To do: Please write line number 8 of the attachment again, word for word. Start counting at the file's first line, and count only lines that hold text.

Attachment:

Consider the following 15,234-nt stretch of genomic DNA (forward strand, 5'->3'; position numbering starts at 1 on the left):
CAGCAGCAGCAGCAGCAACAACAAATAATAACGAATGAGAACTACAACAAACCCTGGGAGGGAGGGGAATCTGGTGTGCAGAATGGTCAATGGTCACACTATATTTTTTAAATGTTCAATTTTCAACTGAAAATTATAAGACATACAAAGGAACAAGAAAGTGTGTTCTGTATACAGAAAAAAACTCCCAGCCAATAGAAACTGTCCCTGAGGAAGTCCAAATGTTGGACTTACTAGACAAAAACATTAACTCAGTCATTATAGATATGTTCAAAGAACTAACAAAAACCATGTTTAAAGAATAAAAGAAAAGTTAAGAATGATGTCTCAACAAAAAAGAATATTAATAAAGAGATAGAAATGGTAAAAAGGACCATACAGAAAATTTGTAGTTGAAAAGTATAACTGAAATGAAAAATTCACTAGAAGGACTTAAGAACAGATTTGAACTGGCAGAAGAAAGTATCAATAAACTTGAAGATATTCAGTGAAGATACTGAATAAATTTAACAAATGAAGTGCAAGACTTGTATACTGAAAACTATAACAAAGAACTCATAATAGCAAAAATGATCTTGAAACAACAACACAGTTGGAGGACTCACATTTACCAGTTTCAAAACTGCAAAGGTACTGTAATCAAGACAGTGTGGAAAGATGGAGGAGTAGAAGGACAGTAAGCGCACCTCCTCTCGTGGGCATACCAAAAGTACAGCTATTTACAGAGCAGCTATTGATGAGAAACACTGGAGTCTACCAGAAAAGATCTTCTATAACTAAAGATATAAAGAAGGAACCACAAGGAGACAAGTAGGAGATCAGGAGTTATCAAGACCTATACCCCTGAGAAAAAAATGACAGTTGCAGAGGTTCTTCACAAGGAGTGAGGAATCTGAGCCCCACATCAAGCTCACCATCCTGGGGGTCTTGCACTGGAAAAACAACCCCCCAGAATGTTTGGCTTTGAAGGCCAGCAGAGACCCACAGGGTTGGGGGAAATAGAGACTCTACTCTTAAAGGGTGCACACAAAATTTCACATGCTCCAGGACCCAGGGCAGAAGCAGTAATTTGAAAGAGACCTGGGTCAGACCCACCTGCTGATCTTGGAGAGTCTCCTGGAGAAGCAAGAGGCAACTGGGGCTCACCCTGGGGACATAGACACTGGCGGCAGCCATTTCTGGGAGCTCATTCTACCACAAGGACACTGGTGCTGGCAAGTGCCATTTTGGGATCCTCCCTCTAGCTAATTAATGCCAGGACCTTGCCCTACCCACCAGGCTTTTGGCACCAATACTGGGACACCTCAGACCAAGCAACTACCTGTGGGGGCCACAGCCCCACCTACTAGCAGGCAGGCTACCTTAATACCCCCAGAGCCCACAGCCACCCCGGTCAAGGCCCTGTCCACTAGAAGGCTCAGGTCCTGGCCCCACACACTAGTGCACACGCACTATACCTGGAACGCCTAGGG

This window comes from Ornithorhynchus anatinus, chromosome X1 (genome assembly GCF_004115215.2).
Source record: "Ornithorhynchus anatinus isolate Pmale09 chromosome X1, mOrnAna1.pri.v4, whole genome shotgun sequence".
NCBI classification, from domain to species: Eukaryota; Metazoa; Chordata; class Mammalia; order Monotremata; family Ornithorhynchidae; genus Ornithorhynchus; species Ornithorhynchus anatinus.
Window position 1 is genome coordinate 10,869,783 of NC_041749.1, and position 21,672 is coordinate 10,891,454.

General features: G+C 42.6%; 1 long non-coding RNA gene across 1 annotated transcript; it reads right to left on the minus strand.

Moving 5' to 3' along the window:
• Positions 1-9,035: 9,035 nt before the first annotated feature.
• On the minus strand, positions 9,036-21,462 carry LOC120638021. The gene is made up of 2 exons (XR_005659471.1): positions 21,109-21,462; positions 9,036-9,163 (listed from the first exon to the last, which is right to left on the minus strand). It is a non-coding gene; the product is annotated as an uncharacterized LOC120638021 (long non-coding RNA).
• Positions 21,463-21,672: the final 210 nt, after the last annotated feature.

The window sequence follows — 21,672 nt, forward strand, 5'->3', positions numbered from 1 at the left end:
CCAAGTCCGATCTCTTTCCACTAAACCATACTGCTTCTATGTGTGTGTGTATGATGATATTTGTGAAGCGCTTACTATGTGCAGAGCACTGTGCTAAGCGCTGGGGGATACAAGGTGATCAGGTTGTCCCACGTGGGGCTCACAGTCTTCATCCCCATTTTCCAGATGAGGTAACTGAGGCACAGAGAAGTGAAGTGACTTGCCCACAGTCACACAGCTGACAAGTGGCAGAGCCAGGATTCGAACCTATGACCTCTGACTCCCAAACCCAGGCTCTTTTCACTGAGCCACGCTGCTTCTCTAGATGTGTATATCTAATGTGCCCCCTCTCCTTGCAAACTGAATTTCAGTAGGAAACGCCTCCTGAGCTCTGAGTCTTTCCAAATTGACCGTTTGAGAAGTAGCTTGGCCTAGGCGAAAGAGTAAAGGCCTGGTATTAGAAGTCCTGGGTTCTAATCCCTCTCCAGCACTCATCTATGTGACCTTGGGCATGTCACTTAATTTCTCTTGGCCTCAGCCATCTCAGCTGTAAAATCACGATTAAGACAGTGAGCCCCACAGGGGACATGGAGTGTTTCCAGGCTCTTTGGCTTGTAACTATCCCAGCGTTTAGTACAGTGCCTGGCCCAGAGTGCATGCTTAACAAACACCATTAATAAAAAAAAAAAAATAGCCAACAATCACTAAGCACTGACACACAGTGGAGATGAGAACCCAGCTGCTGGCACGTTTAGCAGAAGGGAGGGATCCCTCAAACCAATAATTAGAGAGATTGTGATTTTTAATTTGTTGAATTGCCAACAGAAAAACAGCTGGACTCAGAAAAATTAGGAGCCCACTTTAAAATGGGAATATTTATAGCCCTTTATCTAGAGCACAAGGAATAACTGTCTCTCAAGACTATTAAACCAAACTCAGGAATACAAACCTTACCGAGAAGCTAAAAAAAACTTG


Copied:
Moving 5' to 3' along the window: